2017 Tax Prep Checklist

2017 Tax Prep Checklist

The 2017 tax season is upon us. Here is a 2017 tax prep checklist to guide you through this stressful time.

Personal Information –
  • Make sure you have your social security number and the social security numbers of all dependents. This includes your spouse, children, and any other family members (such as elderly parents) in your care. If state law requires you to file using a tax ID number, have that available as well.
  • It’s also useful to have a copy of last year’s state and federal tax returns. Although this is not completely necessary to file, it is handy to use as a reference when preparing this year’s return.
Income Documentation –
  • W-2. You should receive a W-2 form if taxes are deducted directly from your paycheck. State law requires employers to mail out W-2 form by January 31. If you haven’t received yours yet, contact your employer immediately.
  • 1099. There are many different types of 1099 forms and each ends with a different suffix. For a complete list check the IRS official website.
Deductions –

Here are some common deductions that can used to reduce your taxable income. However, it’s always a good idea to contact a tax professional if you have any doubt about whether or not you can make a deduction.

  • Medical expenses. These are deductible if the amount exceeds more than 10% of your taxable income or 7.5% if you are over the age of 65.
  • Taxes. State and local taxes, property taxes, and real estate taxes are generally 100% deductible.
  • Charitable contributions. Cash and property donated to certain organizations are typically deductible. A examples of qualifying organizations include: Red Cross, Good Will, Salvation Army, YMCA, churches and most non-profit organizations.
  • Interest expenses. Although personal interest is generally not tax deductible, certain types of interest are. For example, mortgage interest for a first or second home can always be deducted. Additionally, interest paid on business and/or investments can be deducted to lower the amount of taxable income.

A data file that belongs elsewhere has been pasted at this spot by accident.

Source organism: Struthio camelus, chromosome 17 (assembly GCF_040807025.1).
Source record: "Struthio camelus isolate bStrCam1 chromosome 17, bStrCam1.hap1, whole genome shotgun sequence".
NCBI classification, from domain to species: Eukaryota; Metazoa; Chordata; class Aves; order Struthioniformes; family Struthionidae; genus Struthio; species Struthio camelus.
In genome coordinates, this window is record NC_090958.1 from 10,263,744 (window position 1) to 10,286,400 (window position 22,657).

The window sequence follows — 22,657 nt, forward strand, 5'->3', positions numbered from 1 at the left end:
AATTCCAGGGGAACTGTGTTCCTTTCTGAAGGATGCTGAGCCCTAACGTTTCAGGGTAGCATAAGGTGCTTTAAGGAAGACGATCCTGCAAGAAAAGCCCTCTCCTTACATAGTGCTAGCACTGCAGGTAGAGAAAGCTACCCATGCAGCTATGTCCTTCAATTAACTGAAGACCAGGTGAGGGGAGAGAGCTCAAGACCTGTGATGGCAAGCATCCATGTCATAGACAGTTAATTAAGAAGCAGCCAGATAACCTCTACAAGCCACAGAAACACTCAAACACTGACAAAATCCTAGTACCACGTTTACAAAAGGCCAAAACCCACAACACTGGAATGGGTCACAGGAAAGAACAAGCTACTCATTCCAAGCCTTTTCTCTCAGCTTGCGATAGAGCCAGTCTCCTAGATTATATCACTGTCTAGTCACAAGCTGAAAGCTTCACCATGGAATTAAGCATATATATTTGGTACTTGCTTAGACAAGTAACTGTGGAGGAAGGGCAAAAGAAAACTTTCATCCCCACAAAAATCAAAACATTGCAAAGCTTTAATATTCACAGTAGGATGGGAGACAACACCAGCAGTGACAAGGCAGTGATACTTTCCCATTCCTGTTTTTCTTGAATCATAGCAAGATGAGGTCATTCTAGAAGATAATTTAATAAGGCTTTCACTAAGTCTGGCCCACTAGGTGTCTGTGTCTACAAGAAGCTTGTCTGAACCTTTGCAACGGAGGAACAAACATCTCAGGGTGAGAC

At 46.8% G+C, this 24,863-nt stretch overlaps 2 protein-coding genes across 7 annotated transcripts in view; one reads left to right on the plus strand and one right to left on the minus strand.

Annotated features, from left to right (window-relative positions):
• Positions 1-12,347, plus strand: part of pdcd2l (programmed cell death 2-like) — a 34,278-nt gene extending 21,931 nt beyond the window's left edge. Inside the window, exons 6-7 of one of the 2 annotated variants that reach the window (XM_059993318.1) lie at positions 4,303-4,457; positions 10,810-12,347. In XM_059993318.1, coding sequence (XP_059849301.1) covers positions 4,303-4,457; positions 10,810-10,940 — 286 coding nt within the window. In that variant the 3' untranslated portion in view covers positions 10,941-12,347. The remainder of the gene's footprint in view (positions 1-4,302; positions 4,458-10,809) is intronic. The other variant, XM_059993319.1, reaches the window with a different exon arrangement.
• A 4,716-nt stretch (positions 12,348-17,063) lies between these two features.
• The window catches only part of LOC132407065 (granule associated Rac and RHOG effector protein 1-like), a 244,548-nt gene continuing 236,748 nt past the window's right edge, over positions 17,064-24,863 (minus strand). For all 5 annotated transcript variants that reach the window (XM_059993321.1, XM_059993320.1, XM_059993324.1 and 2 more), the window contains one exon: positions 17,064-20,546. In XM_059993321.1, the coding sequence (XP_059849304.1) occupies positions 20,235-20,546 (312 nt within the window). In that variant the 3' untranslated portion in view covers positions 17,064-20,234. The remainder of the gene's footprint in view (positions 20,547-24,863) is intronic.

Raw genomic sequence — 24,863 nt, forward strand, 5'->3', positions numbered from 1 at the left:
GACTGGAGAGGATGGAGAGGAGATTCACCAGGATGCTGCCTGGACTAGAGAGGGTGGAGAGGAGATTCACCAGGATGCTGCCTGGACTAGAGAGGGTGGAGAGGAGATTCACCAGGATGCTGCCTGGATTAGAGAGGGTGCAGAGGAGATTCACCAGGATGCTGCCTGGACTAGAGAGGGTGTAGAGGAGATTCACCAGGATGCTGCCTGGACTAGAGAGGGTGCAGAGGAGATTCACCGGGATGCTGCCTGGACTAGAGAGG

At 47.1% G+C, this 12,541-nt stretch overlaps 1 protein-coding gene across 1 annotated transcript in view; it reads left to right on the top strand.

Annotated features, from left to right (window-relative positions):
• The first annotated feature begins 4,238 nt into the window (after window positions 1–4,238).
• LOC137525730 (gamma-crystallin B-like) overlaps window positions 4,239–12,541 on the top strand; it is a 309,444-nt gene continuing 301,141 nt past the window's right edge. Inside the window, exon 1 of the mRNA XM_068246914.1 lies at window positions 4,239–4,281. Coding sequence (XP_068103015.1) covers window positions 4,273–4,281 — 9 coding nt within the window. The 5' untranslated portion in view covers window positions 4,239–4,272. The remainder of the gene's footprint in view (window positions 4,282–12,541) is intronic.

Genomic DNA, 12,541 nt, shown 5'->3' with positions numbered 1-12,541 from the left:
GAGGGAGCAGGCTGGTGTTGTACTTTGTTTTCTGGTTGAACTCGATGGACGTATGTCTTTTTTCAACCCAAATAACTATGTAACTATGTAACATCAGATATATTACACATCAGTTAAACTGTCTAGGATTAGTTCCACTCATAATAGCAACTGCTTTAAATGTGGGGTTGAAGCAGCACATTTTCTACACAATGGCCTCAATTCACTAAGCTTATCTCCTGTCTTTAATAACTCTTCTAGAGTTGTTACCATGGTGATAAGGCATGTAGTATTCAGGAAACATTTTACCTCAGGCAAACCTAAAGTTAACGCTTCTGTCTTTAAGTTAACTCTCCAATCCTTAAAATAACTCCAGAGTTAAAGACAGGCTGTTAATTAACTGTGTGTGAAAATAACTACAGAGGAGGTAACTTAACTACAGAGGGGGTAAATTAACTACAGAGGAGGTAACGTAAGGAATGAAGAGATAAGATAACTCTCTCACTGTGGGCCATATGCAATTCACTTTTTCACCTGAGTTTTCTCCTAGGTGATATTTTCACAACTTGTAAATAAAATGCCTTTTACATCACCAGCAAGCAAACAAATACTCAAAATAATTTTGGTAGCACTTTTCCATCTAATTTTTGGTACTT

• Casualty and theft losses. These types of unfortunate losses are usually deductible if they exceed 10% of your adjusted gross income, are not reimbursable by insurance, and each event exceeds $500.
  • Education expenses. Students can claim a deduction for tuition and school fees. In addition, interest paid on student loans may be deducted using form 1098-E.
Credits –
  • Family and dependents. A child and/or dependent credit is worth up to $1000 per dependent.
  • Healthcare expenses. In certain situations, money paid for healthcare premiums can offer you a tax credit.
  • Education. Lifetime Learning Credits and/or the American Opportunity Tax credit are examples of government programs that offer tax credits for students.
  • Homeowner. Mortgage interest can be used as a tax credit. The Residential Energy Efficient Property credit can also save money if your home has solar panels or other energy saving technology.

We hope you find this 2017 tax prep checklist helpful. Of course if you have any questions about filing your 2017 taxes, contact one of our certified tax professionals today.

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